Arbor Plant Health Care

arbor logo
Emerald Ash Borer

The Emerald Ash Borer

The Emerald Ash Borer or EAB, is a highly destructive, invasive beetle that primarily attacks ash trees. It has killed millions of ash trees through North American and was recently found in Nova Scotia.  In fact right now, the Emerald Ash Borer (EAB) is ripping through ash trees in parts of HRM and people should be treating their ash trees now if they want to save them.

EAB can be treated through protecting the tree through systemic injections with our Arborjet product.  This is where we drill holes in the trunk and put product right into the tree and it moves up the tree with the flow of water.  Treatment is best if being proactive and protecting the tree before it gets EAB.  Once it has EAB it is a quick decline and EAB quickly cuts off the pathway for water and nutrients to move up the trunk of the tree, thus injections would not be as effective or not very effective anymore.  Learn more about ArborJet here.

Contact us now to take a look at your Ash trees to see if we can help (902) 223-4028

Tunnels from Emerald Ash Borer

Signs and Symptoms of EAB

Symptoms of ash trees that are affected by EAB are canopy thinning, premature yellowing foliage, dead branches, bark cracks, heavy seeding, epicormic shoots on main stem or branches.

Another sign is physical damage to the tree resulting from EAB attack. Some examples of EAB are S-shaped larval galleries found underneath the bark, D-shaped beetle exit holes, and feeding notches in the leaves.

How to prevent spread?

The most common way EAB spreads is through people moving infested material such as firewood, logs, nursery stock, and wood chips. If going camping, it is best to get wood at the campsite rather than move wood. Also, if you have an ash tree that is showing signs or symptoms of EAB contact an authority such as the CFIA (Canadian Food Inspection Agency). By nature, adult EAB beetles can fly up to 10km, but they generally don’t go farther than the nearest ash tree.

Management of EAB

Species Selection. Plant other tree species besides ash. A landscape with a diverse mix of tree species will be less susceptible to the impacts of host-specific pest problems like EAB.

Removal, Pruning, and Sanitation. Branches removed from infested trees should be burned or properly disposed of as soon as possible to help prevent the borers from completing their life cycle and infesting other healthy trees. Dead trees should be removed before they become too rotten and hazardous.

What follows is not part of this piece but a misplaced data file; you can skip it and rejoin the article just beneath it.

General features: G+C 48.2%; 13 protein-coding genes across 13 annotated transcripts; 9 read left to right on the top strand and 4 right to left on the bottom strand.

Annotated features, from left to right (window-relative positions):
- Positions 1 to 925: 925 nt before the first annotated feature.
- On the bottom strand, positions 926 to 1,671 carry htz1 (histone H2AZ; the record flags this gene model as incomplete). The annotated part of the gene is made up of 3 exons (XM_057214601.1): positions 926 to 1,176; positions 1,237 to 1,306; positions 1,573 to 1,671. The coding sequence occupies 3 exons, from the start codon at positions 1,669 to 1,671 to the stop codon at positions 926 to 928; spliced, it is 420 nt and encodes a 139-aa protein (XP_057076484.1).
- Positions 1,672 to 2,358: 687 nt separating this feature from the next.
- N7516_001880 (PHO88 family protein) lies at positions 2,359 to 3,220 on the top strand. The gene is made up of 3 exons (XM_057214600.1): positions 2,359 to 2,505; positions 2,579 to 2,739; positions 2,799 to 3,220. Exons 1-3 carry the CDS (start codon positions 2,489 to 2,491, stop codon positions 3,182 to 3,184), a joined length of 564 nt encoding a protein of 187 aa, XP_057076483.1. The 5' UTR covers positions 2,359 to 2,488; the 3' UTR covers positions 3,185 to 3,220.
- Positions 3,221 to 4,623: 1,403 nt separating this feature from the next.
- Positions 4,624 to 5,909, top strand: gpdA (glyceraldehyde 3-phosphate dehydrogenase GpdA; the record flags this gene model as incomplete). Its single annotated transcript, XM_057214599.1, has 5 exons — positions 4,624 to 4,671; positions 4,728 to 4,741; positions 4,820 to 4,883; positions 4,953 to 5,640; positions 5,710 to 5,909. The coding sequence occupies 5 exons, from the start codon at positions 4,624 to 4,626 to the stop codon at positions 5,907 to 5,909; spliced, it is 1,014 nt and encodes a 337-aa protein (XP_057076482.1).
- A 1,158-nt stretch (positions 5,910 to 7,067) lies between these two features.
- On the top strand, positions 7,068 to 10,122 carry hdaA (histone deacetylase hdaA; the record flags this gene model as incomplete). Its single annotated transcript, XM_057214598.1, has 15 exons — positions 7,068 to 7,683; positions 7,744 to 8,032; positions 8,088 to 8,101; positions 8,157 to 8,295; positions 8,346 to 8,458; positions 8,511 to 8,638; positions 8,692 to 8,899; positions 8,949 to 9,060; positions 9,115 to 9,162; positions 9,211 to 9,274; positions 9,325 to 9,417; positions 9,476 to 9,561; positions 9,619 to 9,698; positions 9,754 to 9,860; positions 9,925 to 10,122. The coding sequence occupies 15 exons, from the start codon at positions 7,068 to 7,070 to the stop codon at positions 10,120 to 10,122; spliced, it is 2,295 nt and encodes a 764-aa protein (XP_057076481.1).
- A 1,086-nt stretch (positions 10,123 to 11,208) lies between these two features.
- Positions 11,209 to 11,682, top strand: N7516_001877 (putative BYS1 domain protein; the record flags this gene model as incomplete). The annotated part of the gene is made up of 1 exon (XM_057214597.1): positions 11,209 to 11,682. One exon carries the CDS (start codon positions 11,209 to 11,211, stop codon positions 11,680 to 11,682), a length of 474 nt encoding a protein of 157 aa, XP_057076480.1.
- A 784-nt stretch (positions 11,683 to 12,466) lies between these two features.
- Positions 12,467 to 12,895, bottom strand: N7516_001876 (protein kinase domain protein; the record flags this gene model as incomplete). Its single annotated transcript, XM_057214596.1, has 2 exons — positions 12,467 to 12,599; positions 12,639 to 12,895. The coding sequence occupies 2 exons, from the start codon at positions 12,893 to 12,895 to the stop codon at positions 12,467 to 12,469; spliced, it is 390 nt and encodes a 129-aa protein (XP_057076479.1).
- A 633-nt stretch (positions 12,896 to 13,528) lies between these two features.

Chemical Control. There have been a couple of pesticides that have had some success in protecting ash trees from EAB, such as Ima-jet by Arborjet. The product is directly injected into the trunk of the tree and moved throughout the tree by natural plant processes. Studies have shown, chemical control of EAB is most effective while the tree is still in good health and vigor. This is due to the fact that the plant protectant works systemically and is transported through the tree via the conducting tissues. Larval galleries from the EAB will interfere with translocation of the product throughout the tree which can reduce its efficacy in controlling EAB.

If I report these trees will my trees be cut down? 

No. When the emerald ash borer was first detected in Canada, the Canadian Food Inspection Agencies 

measures included cutting down infested trees.  Since then then CFIA has determined that removing 

infested host trees is not an effective tool in managing the emerald ash borer. The CFIA only orders 

trees to be removed within regulated areas for the purpose of supporting research.

Emerald Ash Borer sideThe beetle is metallic green in color and usually around ½ inch long. The underside is a metallic green and the back is a bright emerald green. The body is long and elongated with a flat head and kidney shaped black eyes. They feed on leaves and lay eggs from June to August. The EAB larvae are white and flat with bell shaped segments that grow up to 1 inch long. They feed on the inner bark and cut off nutrient and water flow in the tree.


EAB was first detected in North America in 2002. It is native to Asia and it is thought to have been bought in on wood packaging or creating material. It has since spread to parts of Ontario, Manitoba, and Quebec. Most recently, EAB was found in Edmonton, New Brunswick in May of 2018 and Bedford, Nova Scotia in September of 2018.

For more information regarding the Emerald Ash Borer, visit the following links: